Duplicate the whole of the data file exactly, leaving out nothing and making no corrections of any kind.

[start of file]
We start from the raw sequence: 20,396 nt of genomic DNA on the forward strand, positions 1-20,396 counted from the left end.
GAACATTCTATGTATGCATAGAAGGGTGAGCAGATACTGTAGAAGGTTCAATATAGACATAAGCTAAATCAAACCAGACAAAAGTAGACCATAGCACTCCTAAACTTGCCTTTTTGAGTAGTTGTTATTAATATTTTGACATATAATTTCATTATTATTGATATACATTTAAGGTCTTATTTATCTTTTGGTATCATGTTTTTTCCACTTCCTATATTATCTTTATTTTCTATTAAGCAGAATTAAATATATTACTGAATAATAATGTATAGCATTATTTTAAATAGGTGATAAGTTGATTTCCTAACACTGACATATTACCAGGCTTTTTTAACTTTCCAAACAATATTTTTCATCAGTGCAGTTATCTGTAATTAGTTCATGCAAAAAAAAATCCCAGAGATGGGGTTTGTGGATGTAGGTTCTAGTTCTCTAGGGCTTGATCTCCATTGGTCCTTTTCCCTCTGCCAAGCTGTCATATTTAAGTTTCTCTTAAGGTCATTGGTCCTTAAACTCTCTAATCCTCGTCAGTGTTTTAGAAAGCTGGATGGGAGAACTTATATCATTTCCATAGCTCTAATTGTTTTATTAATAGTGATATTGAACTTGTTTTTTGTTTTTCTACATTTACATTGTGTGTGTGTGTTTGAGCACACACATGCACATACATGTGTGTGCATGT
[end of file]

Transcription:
We start from the raw sequence: 20,396 nt of genomic DNA on the forward strand, positions 1-20,396 counted from the left end.
GAACATTCTATGTATGCATAGAAGGGTGAGCAGATACTGTAGAAGGTTCAATATAGACATAAGCTAAATCAAACCAGACAAAAGTAGACCATAGCACTCCTAAACTTGCCTTTTTGAGTAGTTGTTATTAATATTTTGACATATAATTTCATTATTATTGATATACATTTAAGGTCTTATTTATCTTTTGGTATCATGTTTTTTCCACTTCCTATATTATCTTTATTTTCTATTAAGCAGAATTAAATATATTACTGAATAATAATGTATAGCATTATTTTAAATAGGTGATAAGTTGATTTCCTAACACTGACATATTACCAGGCTTTTTTAACTTTCCAAACAATATTTTTCATCAGTGCAGTTATCTGTAATTAGTTCATGCAAAAAAAAATCCCAGAGATGGGGTTTGTGGATGTAGGTTCTAGTTCTCTAGGGCTTGATCTCCATTGGTCCTTTTCCCTCTGCCAAGCTGTCATATTTAAGTTTCTCTTAAGGTCATTGGTCCTTAAACTCTCTAATCCTCGTCAGTGTTTTAGAAAGCTGGATGGGAGAACTTATATCATTTCCATAGCTCTAATTGTTTTATTAATAGTGATATTGAACTTGTTTTTTGTTTTTCTACATTTACATTGTGTGTGTGTGTTTGAGCACACACATGCACATACATGTGTGTGCATGT